Japan Specialty Paper Shop Continues to Delight Customers after 30 Years

The Yomiuri Shimbun
The Kami no Ondo specialty paper store in Atsuta Ward, Nagoya, brims with a wide variety of paper products.

NAGOYA — Kami no Ondo, a specialty paper store in Atsuta Ward, Nagoya, celebrated its 30th anniversary in March. The store, whose name means “paper temperature,” has built a following across the nation among enthusiasts keen to peruse its 20,000 products, including handmade washi paper and rare paper from abroad.

The front cover of a book featuring Kami no Ondo, released by Graphic-sha Publishing Co. last year.

Finding a niche

Upon entering the store — a former warehouse near Atsuta Jingu shrine — customers are confronted with myriad shelves stacked with paper of different colors, designs and textures.

Seiji Hanaoka, the store’s founder and proprietor, is the fourth-generation operator of a paper wholesaler that started business in 1866.

At one point, the company concentrated on household paper products, such as toilet paper. But recognizing the limitations of being stuck between manufacturers and mass retailers, Hanaoka, 80, began searching for a new approach to sustain his business. He was keen to work closely with consumers and find a niche market that large corporations would find difficult to exploit.

After much deliberation, Hanaoka decided to create a business that pivoted around handmade washi paper. He traveled extensively throughout Japan to find unique examples, before launching the store in 1993 at the age of 50. The store’s name was inspired by an employee of the company who visited washi paper production areas and commented on the “warmth” of the handmade goods.

In the early days, he persuaded paper craftspeople to sell their products directly to him, patiently gaining their trust. That enabled Hanaoka to boost the variety of items available at the store.

The Yomiuri Shimbun
The top two paper sheets are Takuhon-shi embossed paper, which is strengthened with konnyaku glue and made in Shiroishi, Miyagi Prefecture. The bottom is pattern-dyed momigami paper produced in the Kurotani district of Ayabe, Kyoto Prefecture.

Various materials

Typically, washi paper is made using one of three raw materials: kozo mulberry, which is strong and commonly used for calligraphy and shoji paper sliding doors; mitsumata oriental paperbush, which has a smooth surface and is utilized for banknotes; and gampi, which has a delicate texture and is often used in Japanese kana syllabary calligraphy. The store also offers papers made from bamboo and Manchurian wild rice.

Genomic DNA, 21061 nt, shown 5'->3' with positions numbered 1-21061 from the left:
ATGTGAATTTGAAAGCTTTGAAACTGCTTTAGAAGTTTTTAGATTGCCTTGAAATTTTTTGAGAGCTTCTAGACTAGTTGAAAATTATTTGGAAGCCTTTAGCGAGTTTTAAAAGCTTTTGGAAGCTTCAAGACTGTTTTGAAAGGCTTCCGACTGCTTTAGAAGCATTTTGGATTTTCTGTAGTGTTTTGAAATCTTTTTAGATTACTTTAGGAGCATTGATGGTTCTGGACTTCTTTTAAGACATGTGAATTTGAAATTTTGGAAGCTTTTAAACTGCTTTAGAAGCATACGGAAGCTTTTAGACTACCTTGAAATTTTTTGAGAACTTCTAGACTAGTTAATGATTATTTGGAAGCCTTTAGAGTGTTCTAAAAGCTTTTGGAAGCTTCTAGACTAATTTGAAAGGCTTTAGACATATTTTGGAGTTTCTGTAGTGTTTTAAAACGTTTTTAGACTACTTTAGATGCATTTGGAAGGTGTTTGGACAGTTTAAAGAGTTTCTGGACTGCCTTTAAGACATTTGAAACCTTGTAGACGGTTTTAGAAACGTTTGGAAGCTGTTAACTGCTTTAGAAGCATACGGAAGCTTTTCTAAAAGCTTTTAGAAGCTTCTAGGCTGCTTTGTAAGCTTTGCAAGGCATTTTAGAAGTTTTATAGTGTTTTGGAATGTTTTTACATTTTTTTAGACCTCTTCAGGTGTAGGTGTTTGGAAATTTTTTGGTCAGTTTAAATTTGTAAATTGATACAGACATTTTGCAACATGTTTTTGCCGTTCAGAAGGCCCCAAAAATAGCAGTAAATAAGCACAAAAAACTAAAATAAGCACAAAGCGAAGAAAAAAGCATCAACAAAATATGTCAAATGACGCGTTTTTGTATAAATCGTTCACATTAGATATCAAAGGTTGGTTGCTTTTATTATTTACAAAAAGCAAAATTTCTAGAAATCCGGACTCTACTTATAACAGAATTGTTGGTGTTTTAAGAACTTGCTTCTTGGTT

Processing imbues different papers with unique features. For example, Momigami, or crumpled washi paper, is strengthened through a wrinkling process, while Rakusuishi features patterns created by drops of water. Takuhon-shi is embossed with woodblock patterns, and paper made using the traditional Okinawan Bingata dyeing technique is pleasing to the eye.

The store also offers various types of handmade items sourced from overseas, such as paper made from the lokta plant that grows in the Nepalese mountains, paper created by an entire village in Bhutan, French paper featuring embedded flowers, and Israeli paper containing old banknote fragments produced by a craftsperson who learned paper-making techniques in Japan.

Customers seek out paper for a variety of uses including calligraphy, restaurant menus, Japanese wagashi sweets “plates,” art college projects and paper doll kimonos. Some come looking for large sheets of foreign paper to create advanced origami works.

The Yomiuri Shimbun
Seiji Hanaoka

‘Undiscovered’ papers

Hanaoka notes that some customers spend an entire day looking over items at the store shortly after the Bon Festival period in summer. “They’re likely preparing pieces for the upcoming fall exhibition season,” he said.

Paper producers have been dwindling over the past 30 years. Once certain stocks run out at Hanaoka’s store, it will not be possible to replace them. Nonetheless, some young paper craftspeople have relocated to paper-production areas and begun to engage with handmade paper. Others have bigger dreams of striving to revive the whole industry.

“I value the relationships I have with such people,” Hanaoka said. “I think there are still many types of paper here and there that we don’t know about, both in Japan and abroad.”

The Yomiuri Shimbun
From left to right: French paper embedded with flowers; Israeli paper containing old banknote fragments; Egyptian paper, whose name is said to be the origin of the word “paper;” and paper made by an entire village in Bhutan.